Cure RTD News 2018-04-28T01:33:03+00:00


April 25, 2018

Cure RTD Awards $61,700 Grant to Claudia Compagnucci, PhD, at the Bambino Gesù Children’s Research Hospital, Italy

The Cure RTD Foundation has awarded a $61,700 USD grant to Claudia Compagnucci, PhD, at the Bambino Gesù Children’s Research Hospital (OPBG) in Rome, Italy, for her project “Modelling Riboflavin Transporter Deficiency With Human-Induced Pluripotent Stem Cells.” An additional $25,000 USD has also been provided personally by directors of the Cure RTD Foundation towards this project.

Riboflavin Transporter Deficiency (RTD) is characterized by a loss of specific cells in the spinal cord and brainstem called motor and sensory neurons.  As part of this study, skin cells (fibroblasts) obtained from individuals with RTD Type 2 and 3 are reprogrammed back into an embryonic-like pluripotent state, called induced pluripotent stem cells (iPSCs). These iPSCs can then be used for the development of an unlimited source of living human cells, such as motor neurons, for investigating the pathogenetic mechanisms in RTD and also the response to various treatments, such as riboflavin and antioxidants.

Dr. Compagnucci has shown that motor neurons developed using iPSCs from individuals with RTD have several abnormalities compared to motor neurons derived from healthy individuals. These abnormalities include reduced axon elongation and perturbation in the neurofilament composition.  When these RTD motor neurons are treated with high-dose riboflavin, they are only partially rescued, suggesting the need to develop complementary novel therapeutic strategies.

In this proposal, Dr. Compagnucci will build upon these preliminary results to better understand the pathogenetic mechanisms in RTD and investigate complementary novel therapeutic strategies, which can lead to new and improved treatment approaches for individuals with RTD.

Meet Dr. Compagnucci

Who are you?

I am a Biologist at Bambino Gesu` Children’s Hospital (OPBG) working in the Unit of Neuromuscular and Neurodegenerative Disorders led by Dr. Enrico Bertini. I obtained my PhD in Craniofacial Development at King’s College London (UK). At OPBG my main research interest is to unveil the biological mechanisms regulating neuronal development and function in health and disease.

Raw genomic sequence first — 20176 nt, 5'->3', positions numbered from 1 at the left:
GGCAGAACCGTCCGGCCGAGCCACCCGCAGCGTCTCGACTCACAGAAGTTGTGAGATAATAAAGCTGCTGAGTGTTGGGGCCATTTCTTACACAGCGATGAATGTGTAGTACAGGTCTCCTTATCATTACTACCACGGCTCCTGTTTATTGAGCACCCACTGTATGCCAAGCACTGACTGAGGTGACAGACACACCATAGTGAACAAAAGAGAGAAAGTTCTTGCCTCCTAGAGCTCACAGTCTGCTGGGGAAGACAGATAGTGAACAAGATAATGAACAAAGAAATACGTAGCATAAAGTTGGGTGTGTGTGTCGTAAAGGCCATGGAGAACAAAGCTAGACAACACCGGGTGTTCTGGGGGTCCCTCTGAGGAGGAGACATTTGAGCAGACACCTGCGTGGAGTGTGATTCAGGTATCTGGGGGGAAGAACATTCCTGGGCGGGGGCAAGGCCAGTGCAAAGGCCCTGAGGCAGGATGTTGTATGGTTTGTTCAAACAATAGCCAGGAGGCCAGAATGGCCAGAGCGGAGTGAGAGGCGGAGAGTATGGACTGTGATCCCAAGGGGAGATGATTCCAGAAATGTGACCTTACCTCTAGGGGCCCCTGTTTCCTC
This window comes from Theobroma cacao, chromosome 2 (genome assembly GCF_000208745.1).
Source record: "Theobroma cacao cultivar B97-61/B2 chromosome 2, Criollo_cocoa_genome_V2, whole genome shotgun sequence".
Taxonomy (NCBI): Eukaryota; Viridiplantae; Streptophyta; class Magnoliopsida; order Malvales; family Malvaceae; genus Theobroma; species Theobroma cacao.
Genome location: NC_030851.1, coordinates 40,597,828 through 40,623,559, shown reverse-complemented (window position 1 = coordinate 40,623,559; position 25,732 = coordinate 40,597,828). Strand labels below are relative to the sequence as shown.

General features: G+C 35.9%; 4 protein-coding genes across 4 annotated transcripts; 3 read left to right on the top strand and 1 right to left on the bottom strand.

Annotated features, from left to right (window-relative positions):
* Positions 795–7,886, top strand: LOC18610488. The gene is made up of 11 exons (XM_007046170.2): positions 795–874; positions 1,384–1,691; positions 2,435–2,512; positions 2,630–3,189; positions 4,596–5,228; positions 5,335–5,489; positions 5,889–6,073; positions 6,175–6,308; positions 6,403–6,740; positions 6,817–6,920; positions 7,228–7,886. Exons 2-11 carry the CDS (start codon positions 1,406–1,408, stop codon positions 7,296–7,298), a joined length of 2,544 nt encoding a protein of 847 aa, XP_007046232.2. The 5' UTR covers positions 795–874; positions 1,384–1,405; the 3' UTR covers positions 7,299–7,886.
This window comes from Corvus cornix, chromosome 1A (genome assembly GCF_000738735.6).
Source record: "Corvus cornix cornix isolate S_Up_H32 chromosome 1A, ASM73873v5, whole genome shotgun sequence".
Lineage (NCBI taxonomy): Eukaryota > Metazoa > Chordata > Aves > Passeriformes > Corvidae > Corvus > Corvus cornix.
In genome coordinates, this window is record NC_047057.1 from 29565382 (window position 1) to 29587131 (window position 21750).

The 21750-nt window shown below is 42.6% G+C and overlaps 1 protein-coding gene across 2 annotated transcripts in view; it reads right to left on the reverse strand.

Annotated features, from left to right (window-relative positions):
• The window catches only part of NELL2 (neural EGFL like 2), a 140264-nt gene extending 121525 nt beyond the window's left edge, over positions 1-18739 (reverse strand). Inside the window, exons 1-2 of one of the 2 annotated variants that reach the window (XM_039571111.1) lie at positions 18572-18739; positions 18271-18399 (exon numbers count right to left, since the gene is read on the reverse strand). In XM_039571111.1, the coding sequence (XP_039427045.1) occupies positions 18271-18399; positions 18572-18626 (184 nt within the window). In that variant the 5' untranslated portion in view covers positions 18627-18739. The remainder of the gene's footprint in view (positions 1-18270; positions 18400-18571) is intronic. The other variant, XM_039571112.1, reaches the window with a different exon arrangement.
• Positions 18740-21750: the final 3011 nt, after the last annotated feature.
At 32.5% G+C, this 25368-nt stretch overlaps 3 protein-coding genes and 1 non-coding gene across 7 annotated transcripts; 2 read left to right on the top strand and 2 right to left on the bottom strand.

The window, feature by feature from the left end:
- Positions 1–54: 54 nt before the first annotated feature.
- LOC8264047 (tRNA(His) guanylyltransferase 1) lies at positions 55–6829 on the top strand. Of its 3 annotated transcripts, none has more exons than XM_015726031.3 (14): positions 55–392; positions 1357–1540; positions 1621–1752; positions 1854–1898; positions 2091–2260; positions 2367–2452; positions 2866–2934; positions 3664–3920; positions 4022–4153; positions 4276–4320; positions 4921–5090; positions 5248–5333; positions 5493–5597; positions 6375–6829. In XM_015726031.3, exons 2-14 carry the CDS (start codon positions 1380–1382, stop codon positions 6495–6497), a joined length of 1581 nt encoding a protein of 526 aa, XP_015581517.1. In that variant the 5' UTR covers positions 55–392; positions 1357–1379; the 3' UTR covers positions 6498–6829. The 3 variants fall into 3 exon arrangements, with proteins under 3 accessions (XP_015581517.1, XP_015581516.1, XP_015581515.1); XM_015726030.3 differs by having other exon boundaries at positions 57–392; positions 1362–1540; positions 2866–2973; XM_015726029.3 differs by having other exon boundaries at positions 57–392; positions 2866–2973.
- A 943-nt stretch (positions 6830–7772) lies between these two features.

How did you first become involved with RTD research?

I first became interested in the cellular and molecular biology that characterizes RTD when I moved to OPBG in 2012. Our lab director, Dr. Enrico Bertini, was an author of one of the first research reports about RTD Type 2, which described a young boy with genetically confirmed RTD.

What is your current role in RTD research?

I am currently involved in characterizing RTD pathogenetic mechanisms and testing various protocols for treatment of RTD. Over the past 6 years I have worked to characterize the modelling of iPSCs in order to deepen our knowledge of the system and be able to use iPSCs to model RTD. In our research so far we have discovered emerging pathogenetic mechanisms in RTD neurodegeneration, and investigated the biological rationale behind riboflavin supplementation. We have found that although riboflavin is important to ameliorate the RTD phenotype it is not sufficient to fully rescue the cells. Since riboflavin supplementation has some limits in rescuing all of the disease features in our models I am interested in developing complementary novel therapeutic strategies.

What do you hope to learn from this research project?

I hope to determine other biological mechanisms altered in the neurons derived from the patients’ iPSCs and to characterize the molecular and cellular features when cells are treated with combined riboflavin and antioxidants.

How will this project work?